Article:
Later in the evening we had a Valentine’s Day supper at VTC together with the Kruses. We enjoyed pizza and heart shaped candies.

Prayer requests:

  • Continued growth for Bobby’s ministry
  • Energy and flexibility for our team
  • Health and safety
  • Pray that Lindsey’s bodas and tuc-tucs stop running out of gas
  • Efficiency in ministry and travel

Blessings, Gabi

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Rauka School

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Day 6 in Uganda and we are truly enjoying our time here. In morning we had a simple breakfast together and shared a devotional before walking to Maggie’s school. Maggie’s school is named Rauka which is Swahili for “rise”. Maggie is a Kenyan woman who moved to Uganda with her four children and she started the Rauka Christian school about two years ago. Education in Uganda is very important but in order to receive quality education it costs a lot of money and most families can not afford to send their kids to a good school. Therefore, kids end up in government schools which are free, but the education system is poor and the children do not really learn. The classrooms are full and the teachers are few.

 

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Maggie’s school is a great ministry because everyone is prioritizing quality education. Although her school is Christian, they allow kids from other religious backgrounds to attend. Her school has approximately 50 children from nine different cultural backgrounds! It is very culturally diverse! Arua in fact, is a very diverse city because of all of the refugees and UN members who have settled in the town. In the last five years Arua has gone from a population of 5,000 to 70,000 because of the war in Sudan and South Sudan and all the refugees fleeing into Uganda.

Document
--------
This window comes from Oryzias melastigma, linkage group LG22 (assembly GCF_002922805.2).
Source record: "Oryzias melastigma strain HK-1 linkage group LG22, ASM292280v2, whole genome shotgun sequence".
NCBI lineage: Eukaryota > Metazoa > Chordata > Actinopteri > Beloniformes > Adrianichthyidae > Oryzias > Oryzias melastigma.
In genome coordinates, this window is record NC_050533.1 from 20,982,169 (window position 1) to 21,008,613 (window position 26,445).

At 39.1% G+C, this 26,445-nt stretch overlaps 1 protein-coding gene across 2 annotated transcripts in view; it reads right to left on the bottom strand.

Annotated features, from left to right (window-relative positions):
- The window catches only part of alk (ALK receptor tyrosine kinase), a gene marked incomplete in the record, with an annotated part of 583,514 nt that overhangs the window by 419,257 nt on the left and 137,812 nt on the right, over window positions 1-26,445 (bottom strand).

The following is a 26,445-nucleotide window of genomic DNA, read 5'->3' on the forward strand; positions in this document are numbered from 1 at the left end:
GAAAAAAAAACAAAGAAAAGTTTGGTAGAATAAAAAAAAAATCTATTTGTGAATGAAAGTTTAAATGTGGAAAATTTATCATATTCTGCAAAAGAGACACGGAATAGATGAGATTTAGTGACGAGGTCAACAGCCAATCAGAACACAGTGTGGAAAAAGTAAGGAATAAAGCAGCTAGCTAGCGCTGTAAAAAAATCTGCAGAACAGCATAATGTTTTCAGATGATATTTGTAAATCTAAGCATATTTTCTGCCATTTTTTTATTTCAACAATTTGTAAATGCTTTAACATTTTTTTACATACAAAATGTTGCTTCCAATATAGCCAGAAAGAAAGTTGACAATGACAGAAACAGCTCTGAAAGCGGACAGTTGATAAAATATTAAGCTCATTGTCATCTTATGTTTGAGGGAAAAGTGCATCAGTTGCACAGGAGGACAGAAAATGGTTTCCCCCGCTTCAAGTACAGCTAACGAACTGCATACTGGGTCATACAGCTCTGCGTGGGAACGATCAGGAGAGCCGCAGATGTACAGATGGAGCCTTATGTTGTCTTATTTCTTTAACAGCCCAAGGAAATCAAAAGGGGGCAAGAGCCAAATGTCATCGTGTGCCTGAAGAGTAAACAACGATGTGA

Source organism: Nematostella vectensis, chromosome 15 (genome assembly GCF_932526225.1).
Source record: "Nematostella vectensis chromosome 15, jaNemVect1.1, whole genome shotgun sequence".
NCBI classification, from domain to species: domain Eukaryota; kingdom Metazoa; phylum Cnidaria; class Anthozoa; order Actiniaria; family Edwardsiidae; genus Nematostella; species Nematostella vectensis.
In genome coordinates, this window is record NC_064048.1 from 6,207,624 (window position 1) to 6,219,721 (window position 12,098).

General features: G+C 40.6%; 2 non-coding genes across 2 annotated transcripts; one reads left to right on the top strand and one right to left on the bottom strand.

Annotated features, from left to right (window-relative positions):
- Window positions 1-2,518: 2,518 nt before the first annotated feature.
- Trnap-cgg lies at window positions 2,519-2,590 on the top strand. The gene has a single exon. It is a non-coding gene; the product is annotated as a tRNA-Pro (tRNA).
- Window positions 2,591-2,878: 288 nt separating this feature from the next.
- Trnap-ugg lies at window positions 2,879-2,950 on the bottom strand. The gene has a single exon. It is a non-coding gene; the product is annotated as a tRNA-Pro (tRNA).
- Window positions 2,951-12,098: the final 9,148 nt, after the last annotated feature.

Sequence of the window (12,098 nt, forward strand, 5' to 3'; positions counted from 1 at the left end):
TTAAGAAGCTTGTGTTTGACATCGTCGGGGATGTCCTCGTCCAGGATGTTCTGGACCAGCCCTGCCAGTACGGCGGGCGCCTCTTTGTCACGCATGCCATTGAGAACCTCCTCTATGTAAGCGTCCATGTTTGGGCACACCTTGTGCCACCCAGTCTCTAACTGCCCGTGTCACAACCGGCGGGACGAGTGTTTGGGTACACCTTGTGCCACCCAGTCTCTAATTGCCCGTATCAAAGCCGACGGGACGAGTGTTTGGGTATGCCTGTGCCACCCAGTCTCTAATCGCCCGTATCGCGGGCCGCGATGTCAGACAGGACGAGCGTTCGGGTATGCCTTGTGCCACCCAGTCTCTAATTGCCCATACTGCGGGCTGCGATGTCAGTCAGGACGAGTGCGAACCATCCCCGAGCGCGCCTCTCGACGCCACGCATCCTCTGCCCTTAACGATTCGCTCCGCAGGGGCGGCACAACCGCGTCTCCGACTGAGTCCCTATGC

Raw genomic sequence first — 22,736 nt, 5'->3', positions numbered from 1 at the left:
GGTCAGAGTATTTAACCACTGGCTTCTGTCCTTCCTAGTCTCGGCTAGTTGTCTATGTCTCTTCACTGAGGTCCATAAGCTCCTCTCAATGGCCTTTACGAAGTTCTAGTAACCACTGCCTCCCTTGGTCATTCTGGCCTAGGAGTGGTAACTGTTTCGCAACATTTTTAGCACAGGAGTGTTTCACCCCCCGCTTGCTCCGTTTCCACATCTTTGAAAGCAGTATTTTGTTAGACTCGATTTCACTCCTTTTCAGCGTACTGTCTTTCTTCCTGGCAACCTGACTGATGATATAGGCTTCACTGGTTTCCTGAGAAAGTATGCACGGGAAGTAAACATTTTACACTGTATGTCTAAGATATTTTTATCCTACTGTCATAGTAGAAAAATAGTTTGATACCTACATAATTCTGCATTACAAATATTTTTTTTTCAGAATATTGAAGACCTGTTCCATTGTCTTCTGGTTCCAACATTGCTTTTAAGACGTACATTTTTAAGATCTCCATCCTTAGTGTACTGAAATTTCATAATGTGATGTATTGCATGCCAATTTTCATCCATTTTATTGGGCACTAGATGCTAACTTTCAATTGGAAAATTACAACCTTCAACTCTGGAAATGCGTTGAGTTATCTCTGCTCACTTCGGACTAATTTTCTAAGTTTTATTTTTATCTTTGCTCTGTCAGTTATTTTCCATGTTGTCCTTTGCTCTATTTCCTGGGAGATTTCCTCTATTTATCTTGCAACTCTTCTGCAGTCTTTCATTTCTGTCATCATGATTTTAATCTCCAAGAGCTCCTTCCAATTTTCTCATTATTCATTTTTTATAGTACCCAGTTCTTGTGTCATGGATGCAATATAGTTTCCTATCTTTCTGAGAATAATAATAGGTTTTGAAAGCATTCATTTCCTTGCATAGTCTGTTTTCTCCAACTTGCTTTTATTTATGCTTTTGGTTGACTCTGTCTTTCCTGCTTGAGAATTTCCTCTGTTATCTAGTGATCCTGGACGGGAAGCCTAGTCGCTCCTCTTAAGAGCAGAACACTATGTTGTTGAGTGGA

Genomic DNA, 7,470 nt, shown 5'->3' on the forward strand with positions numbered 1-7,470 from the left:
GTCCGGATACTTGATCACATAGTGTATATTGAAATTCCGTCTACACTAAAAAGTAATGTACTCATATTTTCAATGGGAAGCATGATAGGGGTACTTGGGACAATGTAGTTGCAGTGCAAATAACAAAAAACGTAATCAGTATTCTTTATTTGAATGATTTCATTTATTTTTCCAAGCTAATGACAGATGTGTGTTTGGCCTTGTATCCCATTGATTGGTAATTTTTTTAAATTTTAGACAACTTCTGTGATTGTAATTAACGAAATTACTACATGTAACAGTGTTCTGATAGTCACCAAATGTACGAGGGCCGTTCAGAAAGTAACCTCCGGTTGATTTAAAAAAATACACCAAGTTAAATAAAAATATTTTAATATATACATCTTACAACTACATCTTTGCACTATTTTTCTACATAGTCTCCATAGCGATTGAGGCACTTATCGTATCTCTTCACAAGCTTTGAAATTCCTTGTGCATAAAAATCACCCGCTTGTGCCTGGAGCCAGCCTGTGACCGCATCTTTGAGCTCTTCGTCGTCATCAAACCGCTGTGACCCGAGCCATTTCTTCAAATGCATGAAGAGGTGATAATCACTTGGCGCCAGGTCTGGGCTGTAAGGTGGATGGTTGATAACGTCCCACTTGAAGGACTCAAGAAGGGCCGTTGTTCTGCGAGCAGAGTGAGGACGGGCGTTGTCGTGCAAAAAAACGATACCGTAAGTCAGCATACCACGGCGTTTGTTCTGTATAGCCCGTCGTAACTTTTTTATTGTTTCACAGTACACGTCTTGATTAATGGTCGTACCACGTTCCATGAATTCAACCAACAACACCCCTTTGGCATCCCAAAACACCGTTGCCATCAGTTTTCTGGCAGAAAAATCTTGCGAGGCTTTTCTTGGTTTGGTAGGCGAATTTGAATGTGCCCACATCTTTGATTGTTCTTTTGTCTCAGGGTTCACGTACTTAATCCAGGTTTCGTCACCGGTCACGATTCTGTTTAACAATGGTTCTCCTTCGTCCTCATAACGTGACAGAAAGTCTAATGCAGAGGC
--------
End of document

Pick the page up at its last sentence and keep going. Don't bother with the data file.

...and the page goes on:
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When we arrived at Rauka school, we were welcomed by the teachers and students and participated in their morning routine. This routine consisted of dancing, singing, chanting, and praying. Then we had the opportunity to lead worship singing and share a Bible story to the kids. There was a M devotional that was happening at the same time and once the kids finished their program they came over and joined our program. It was pretty cool to have them join us in worshiping Yahweh! After the devotional our team split up and joined the children in their different classrooms. Gabi and I had the privilege of being with the youngest students; 15 three-year olds who love to play! The others on our team were with the older students and had opportunities to teach the class.

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At 11:30 am we went to Eden Farms for an hour and learned about plants, trees, natural remedies, and what it is like to farm in the West Nile. We enjoyed hot hibiscus tea with some of the local farmers. They showed us the “tippy tap” which is a simple homemade hand washing station using sticks, two strings and a small water jug. Then we went and satisfied our hunger with some fresh Rolex (common street food made with eggs, veggies, and chapati) with the Kruse kids.

After lunch we learned how to slaughter a chicken (we bought it in the market yesterday) in the Lugbara traditional way. The Kruse family have a day guard who is Lugbara and he showed us how to butcher and prepare the chicken for supper. Then we hosted several Third Culture Kids (TCK’s) and ran a kid’s program for them while their parents were having a Bible study. We sang songs, performed a drama about the Good Samaritan, shared a devotional about Jesus walking on water and played several games with the kids. After the parents picked them up in the evening we ate our chicken and more chapatis!

After a full day of activities, learning new words and meeting new people, we cleaned up supper and talked about more ministry opportunities for Thursday and Friday. All together it was a very busy day but also a very good day. We saw God at work through the people we met and through His creation.